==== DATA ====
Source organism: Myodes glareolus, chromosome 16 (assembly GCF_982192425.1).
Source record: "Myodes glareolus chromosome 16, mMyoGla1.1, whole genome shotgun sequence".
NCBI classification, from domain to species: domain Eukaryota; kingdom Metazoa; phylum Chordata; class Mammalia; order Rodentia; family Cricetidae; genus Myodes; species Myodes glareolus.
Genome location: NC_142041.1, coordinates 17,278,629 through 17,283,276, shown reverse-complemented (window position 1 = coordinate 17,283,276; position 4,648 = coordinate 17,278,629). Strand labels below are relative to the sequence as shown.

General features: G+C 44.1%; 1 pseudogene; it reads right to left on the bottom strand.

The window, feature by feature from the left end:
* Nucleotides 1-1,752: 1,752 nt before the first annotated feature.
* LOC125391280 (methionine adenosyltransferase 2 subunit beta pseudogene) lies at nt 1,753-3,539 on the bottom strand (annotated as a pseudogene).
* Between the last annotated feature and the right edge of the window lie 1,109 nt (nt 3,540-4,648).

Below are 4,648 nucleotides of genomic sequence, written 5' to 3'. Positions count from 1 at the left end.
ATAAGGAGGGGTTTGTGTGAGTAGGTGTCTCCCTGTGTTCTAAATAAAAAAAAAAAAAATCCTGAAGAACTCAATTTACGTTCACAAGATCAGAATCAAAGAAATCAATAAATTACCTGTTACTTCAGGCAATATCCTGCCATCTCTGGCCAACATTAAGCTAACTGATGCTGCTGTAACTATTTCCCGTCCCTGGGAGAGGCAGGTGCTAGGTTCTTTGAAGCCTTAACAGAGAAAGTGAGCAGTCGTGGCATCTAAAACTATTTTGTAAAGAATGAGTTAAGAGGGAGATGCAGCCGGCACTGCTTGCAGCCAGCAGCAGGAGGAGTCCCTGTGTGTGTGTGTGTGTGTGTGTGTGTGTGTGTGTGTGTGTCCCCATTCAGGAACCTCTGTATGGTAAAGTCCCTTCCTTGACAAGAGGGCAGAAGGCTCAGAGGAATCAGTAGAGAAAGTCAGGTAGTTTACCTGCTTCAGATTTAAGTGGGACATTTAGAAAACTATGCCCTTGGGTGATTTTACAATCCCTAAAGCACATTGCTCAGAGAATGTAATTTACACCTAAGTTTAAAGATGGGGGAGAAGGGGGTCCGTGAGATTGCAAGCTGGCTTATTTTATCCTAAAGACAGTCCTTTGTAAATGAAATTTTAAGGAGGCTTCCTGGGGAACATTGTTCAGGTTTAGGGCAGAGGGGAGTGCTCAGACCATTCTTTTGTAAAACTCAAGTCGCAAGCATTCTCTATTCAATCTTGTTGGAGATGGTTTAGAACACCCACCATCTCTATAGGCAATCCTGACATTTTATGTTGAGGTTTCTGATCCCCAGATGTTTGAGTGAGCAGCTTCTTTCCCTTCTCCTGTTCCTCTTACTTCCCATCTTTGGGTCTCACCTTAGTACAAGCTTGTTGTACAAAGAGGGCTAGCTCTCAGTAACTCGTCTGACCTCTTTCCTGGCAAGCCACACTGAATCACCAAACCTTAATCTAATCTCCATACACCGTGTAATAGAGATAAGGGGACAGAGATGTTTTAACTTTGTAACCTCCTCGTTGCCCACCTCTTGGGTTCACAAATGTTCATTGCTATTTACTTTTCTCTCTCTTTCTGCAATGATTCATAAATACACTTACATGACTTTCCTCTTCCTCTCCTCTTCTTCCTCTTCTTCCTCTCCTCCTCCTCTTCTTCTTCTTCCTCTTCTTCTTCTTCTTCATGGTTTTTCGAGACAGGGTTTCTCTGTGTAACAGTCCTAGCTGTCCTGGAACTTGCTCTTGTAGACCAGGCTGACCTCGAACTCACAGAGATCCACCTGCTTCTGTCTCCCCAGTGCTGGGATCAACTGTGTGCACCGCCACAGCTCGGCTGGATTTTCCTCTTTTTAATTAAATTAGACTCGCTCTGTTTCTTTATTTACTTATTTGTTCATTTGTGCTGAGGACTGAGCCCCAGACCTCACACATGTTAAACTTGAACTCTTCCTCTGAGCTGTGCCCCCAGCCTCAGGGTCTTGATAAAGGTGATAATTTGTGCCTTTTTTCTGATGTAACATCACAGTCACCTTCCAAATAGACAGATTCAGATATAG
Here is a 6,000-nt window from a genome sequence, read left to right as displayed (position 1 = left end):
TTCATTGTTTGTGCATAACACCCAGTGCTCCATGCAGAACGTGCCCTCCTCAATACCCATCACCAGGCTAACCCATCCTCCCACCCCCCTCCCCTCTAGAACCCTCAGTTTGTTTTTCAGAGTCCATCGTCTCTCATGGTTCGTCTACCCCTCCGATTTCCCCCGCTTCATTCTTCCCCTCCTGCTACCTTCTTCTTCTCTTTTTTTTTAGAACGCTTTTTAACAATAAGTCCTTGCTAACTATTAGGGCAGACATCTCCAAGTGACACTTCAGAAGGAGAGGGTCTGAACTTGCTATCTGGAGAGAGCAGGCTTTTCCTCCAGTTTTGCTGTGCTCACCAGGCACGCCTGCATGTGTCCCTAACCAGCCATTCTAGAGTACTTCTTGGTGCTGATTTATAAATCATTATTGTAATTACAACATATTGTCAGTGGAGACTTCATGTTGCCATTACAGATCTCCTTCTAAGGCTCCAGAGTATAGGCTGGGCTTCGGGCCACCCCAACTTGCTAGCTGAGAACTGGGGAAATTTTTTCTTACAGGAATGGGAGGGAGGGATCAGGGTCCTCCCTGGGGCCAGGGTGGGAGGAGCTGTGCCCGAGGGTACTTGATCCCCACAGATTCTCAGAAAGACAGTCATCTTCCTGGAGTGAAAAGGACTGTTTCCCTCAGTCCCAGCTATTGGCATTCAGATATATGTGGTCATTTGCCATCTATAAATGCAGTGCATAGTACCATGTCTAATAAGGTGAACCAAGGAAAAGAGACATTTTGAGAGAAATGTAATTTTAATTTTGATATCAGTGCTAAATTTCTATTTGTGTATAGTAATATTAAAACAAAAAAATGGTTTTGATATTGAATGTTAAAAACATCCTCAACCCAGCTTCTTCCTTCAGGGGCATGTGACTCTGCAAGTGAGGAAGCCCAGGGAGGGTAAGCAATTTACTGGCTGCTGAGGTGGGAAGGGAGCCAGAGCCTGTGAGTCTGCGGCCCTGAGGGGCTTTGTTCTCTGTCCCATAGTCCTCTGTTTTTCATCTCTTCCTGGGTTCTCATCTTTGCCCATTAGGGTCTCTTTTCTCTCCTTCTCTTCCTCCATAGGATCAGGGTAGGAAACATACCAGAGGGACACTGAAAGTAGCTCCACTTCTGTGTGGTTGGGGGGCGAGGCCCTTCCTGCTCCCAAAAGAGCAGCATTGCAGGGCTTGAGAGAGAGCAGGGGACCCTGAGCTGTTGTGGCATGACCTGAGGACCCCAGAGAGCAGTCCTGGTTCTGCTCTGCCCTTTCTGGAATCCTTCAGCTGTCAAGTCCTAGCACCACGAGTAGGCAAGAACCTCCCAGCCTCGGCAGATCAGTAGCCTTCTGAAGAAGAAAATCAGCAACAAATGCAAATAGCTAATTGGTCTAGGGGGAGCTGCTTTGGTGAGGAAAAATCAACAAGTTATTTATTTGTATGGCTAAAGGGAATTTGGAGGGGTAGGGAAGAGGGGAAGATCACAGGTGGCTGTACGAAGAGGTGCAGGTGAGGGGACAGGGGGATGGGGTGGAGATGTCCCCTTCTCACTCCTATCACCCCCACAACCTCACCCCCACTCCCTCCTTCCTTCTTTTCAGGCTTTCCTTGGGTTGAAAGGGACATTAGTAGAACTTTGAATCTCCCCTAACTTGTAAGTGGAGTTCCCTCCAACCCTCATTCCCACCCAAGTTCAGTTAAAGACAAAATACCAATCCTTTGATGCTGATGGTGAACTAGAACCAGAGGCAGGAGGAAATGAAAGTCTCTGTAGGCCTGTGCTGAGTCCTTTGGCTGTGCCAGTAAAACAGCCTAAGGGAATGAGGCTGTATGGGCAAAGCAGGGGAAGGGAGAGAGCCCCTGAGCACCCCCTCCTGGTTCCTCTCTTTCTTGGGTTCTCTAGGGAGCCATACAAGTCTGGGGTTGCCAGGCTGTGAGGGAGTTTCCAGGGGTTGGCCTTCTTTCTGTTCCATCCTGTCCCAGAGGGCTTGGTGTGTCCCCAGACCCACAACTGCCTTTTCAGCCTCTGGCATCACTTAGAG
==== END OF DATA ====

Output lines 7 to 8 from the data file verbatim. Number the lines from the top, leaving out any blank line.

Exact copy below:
* Nucleotides 1-1,752: 1,752 nt before the first annotated feature.
* LOC125391280 (methionine adenosyltransferase 2 subunit beta pseudogene) lies at nt 1,753-3,539 on the bottom strand (annotated as a pseudogene).